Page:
MEDIA RELEASE: The One Planet Summit Fires Up Momentum for the Paris Agreement

MEDIA RELEASE: The One Planet Summit Fires Up Momentum for the Paris Agreement

MEDIA RELEASE: The One Planet Summit Fires Up Momentum for the Paris Agreement

FOR IMMEDIATE RELEASE: December 13, 2017
Contact: Cathy Orlando,, 705-929-4043

On Tuesday, December 12 in Paris, France, the One Planet Summit co-convened by French President Emmanuel Macron, the UN,  and the World Bank Group, was attended by more than 50 world leaders, as well as CEOs, NGOs, celebrities, philanthropists, and investment fund managers.

Macron said Tuesday, “we are losing the battle” against climate change. “We’re not moving quickly enough. We all need to act.”

Macron was seeking to breathe new life into efforts to combat climate change on the second anniversary of the Paris Agreement. President Macron called the Summit in July, following Trump’s announcement that he would withdraw the United States from the Paris Agreement, signed by 197 countries and territories. Attendance at the summit was by invitation only. Macron did not invite President Trump to the Summit.

In a rebuke to  President Trump’s antipathy towards climate science, Macron announced the first 18 winners of grants for international scientists to carry out their research in France for his “Make our Planet Great Again” initiative, announced in June after US President Donald Trump pulled out of the 2015 Paris Agreement on climate change.

“President Macron’s call to action yesterday was echoed by youth from Fiji and the USA and was met by major banks, insurers, and businesses. The World Bank Group committed to stop financing oil and gas exploration and extraction starting in 2019 and financial decision-makers are moving to align fully with the Paris Agreement goals,” reports Joseph Robertson, Global Strategy Director at Citizens’ Climate Lobby (CCL) . “And, today we are happy to announce that the effort to build Resilience Intel made real progress in our post-Summit working dialogue. So, we are that much closer to being able to identify and upgrade climate-smart money across the whole economy.”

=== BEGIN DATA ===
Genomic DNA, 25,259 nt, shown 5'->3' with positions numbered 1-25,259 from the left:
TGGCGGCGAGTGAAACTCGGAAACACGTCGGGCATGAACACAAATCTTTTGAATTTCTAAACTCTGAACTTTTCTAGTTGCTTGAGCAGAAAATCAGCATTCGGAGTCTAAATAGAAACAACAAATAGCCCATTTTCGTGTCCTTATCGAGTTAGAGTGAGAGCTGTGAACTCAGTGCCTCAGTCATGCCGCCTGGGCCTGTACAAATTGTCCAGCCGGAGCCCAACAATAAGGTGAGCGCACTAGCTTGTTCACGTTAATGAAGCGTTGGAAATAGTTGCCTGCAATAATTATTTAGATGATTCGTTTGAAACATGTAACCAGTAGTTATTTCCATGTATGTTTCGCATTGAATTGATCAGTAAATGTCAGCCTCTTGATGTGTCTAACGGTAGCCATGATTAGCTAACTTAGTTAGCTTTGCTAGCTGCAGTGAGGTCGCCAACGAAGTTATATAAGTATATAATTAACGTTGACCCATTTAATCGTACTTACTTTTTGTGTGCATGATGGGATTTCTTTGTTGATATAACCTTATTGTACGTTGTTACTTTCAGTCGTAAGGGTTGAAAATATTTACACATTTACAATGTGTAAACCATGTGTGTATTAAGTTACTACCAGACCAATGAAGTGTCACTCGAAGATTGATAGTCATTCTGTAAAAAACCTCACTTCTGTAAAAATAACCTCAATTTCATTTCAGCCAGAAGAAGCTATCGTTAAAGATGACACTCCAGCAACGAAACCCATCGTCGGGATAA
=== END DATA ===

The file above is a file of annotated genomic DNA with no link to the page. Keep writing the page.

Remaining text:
Near the beginning of the Summit, 12-year-old Timoci Naulusala from Fiji asked the world’s leaders,  Are you ready to face life without earth? Have you contemplated if you ignore this reality – this nightmare?” Timoci knows the horrors of climate change impacts first hand. His village in Fiji last year was hit by Cyclone Winston – the most intense tropical cyclone in the Southern Hemisphere on record. Thereafter the day was filled with commitments by leaders from around the world.

Countries across the Americas stepped up cooperation on carbon pricing. Canada, Colombia, Costa Rica, Chile and Mexico pledged to apply the cost of carbon dioxide discharges to guide public investment decisions and to encourage private companies to follow suit through internal pricing systems. The governors of California and Washington, as well as the premiers of Alberta, British Columbia, Nova Scotia, Ontario, and Quebec, also joined the declaration signed at the climate summit in Paris on Tuesday.

“The time for coal is now passing, said the Honourable Catherine McKenna, Canada’s Environment and Climate Change Minister, in an interview this week in Paris. At the Summit, British Prime Minister Theresa May announced that the Powering Past Coal Alliance originally launched less than a month ago by the UK and Canada,  has 20 new members.

French insurance giant AXA  used Macron’s Summit to announce that they will stop insuring tar sands and new coal projects and divest more than CAD $4.5 billion (CAD) from companies in those sectors.  Additionally, “more than 200 institutional investors with US$26 trillion in assets under management said they would step up pressure on the world’s biggest corporate greenhouse gas emitters to combat climate change,” Reuters reported.

Since, June 2011, members of CCL have been lobbying the World Bank Group (WBG) to end the financing of fossil fuel projects. At the Summit, the WBG significantly advanced its climate commitments in a series of blockbuster announcements including that they will no longer finance oil and gas exploration and extraction projects after 2019 and that they will apply a shadow price on carbon in the economic analysis on reconstructive and development projects. In the summer of 2013, the WBG previously announced it will no longer provide financing for coal projects except in exceptional circumstances.


“The One Planet Summit and surrounding events this week in Paris mark another extraordinary moment in the worldwide efforts to fire up momentum for the Paris Agreement and beyond,” says Cathy Orlando, National Director of CCL Canada. “Because of the leadership of President Macron, we are getting closer to delivering a climate-secure future to all corners of the Earth and a sustainable future for every man, woman, and child.”